Safety Alert

Worker’s arm injured in belt press filter
Incident date: 17 May 2020.
Event: Worker sustains serious injuries in work-related incident.
Location: Moolarben Coal Operations – Coal Handling and Processing Plant (‘the CHPP’)
A worker opened guarding around an operating belt press filter in order to correct a misaligned belt. He
lost his balance while moving towards the filter, causing his arm to become caught between the belt and
a moving drum. He sustained serious arm injuries which required surgery.
Figure 1 – Location of belt press filter where the worker’s arm became caught
Point of entanglement
Approximate location of worker’s arm when
the emergency stop was activated.
The mine
Moolarben Coal Operations is located 40 kilometres north of Mudgee, in the western coalfield’s region
of NSW. It consists of open cut and underground mining areas. Mined coal from these areas is processed
at the CHPP. There are eight identical belt press filters used at the CHPP to remove moisture from reject
material from washed coal.
Moolarben Coal Operations Pty Ltd (MCO) is the mine operator and is owned by a joint venture
comprised of Moolarben Coal Mines Pty Ltd, Sojitz Moolarben Resources Pty Ltd and a consortium of
Korean energy companies. MCO and Moolarben Coal Mines Pty Ltd are wholly owned subsidiaries of
Yancoal Australia Limited.
The incident
About 10am on 17 May 2020, a worker observed that the belt on belt press filter 3 (‘the filter’) was out
of alignment with a rotating drum. The worker stated that the belt had lost alignment because the
hydraulic air lines servicing the filter’s tracking drum and tracking limit switch had become separated,
resulting in a loss of air pressure to these components. The worker opened several doors in the guarding
around the filter, using a key that he was authorised to use. The worker requested assistance from his
supervisor by radio and began reconnecting the air supply.
The worker restored air pressure to the above components. He believed that the tracking drum would
straighten the misaligned belt as it rotated. However, the tracking limit switch on the filter was designed
to stop the plant from operating when a metal prong referred to as a ‘cats’ whisker’ contacted a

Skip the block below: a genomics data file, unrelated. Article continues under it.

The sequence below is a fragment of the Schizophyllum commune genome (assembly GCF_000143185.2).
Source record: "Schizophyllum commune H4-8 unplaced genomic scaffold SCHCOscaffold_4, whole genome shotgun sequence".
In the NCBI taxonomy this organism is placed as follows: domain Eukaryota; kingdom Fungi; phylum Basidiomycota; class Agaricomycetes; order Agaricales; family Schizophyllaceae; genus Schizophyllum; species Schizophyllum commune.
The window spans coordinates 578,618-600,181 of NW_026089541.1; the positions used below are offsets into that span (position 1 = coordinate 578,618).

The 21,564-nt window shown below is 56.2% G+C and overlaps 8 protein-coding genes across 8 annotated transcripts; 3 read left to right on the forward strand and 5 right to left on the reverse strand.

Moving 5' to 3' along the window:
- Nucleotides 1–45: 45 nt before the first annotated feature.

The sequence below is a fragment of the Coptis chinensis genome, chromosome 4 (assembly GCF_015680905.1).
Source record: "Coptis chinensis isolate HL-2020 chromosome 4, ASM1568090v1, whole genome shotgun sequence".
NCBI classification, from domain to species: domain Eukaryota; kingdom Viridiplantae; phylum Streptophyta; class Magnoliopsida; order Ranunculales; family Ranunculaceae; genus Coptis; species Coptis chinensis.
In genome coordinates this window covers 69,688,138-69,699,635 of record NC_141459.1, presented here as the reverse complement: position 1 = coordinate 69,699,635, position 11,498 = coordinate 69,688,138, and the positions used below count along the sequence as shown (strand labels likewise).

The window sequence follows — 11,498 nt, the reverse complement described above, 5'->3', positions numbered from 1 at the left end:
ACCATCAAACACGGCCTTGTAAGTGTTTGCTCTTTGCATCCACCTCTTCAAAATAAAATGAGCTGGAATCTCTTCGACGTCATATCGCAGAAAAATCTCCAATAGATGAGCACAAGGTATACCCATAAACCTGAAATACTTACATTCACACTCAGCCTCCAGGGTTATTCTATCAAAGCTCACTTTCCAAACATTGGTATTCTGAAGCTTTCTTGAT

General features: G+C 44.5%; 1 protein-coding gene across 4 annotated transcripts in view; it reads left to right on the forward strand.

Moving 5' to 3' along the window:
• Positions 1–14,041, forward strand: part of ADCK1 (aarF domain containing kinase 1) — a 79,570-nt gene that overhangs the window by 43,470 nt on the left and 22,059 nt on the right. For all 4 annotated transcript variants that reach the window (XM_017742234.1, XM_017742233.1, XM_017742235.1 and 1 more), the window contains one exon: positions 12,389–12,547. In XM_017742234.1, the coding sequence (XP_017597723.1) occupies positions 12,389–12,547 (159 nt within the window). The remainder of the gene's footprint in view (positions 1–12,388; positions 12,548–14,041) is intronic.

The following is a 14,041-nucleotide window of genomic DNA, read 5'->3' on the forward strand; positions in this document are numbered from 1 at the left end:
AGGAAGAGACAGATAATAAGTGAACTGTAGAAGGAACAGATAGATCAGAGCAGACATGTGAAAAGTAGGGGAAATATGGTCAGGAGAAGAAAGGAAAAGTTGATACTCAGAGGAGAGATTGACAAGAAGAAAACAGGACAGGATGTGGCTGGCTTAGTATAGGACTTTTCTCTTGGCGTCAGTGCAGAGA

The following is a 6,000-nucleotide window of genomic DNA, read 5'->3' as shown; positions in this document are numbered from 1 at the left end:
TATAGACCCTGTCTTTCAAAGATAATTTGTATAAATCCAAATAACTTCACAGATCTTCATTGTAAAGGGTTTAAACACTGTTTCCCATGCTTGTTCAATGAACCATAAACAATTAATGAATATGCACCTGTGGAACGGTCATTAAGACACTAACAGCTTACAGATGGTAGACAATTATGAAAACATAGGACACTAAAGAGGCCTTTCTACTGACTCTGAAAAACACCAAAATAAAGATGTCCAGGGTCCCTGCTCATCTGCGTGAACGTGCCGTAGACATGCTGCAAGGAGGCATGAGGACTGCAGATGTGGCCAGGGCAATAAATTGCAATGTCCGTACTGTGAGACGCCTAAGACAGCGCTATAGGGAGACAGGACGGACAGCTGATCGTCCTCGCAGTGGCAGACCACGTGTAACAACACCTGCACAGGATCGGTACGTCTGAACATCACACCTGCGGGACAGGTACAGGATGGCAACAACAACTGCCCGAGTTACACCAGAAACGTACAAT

misaligned belt. In order to override this function and allow the tracking drum to continue to turn and
align the belt, the worker removed the ‘cat’s whisker’ by disconnecting it from the limit switch.
The worker was moving towards a rotating drum located in an area where the guarding had been
opened. He stated that he lost balance and reached out to what he thought was part of a fixed structure
adjacent to the drum. His left forearm was caught between the belt and the rotating drum. The drum
had rotated approximately 135 degrees, when the supervisor arrived in response to the worker’s earlier
radio message. The supervisor and another staff member activated the filter’s emergency stop and
reversed the drum to release the worker’s arm.
The worker was airlifted to John Hunter Hospital where he underwent surgery for arm and wrist
Figure 2 – Filter 3 with cat’s whisker removed Figure 3 – Adjacent filter with cat’s whisker fitted
Figure 4 – Proximity of filter to the open guard door
The investigation
The NSW Resources Regulator is investigating the incident. The mine operator is cooperating with the
Safety observations
Entanglement between moving parts is a foreseeable risk. Mine operators are reminded of their duty to
identify hazards and manage risks to health and safety associated with the operation, maintenance and
cleaning of plant.
Mine operators and workers must ensure that when guarding around plant is removed for maintenance
or cleaning purposes, all energy sources are isolated. Consideration must be given to installing interlock
devices that prevent unguarded plant from operating when risks are present. Guarding must be
restored to its secured position before the plant resumes operation.
Where it is identified that guards must be removed to complete a particular task while the plant is in
operation (i.e. when replacing belts on filters) , a risk assessment must be undertaken and additional
controls implemented to ensure that risks are reduced as low as reasonably practicable.
Mine operators should review:
◼ Division 6 of Part 5.1 of the Work Health and Safety Regulation 2017, in particular clauses
208 and 210.
◼ SafeWork NSW – Code of Practice – Managing the risks of plant in the workplace.
Further information
Please refer to the Code of Practice – Managing the risks of plant in the workplace.
About this information release
The Regulator has issued this information to draw attention to the occurrence of a serious incident in
the mining industry. Further information may be published as it becomes available.
Visit our website to:
◼ learn more about our work on causal investigations and emergency response
◼ view our publications on other causal investigations

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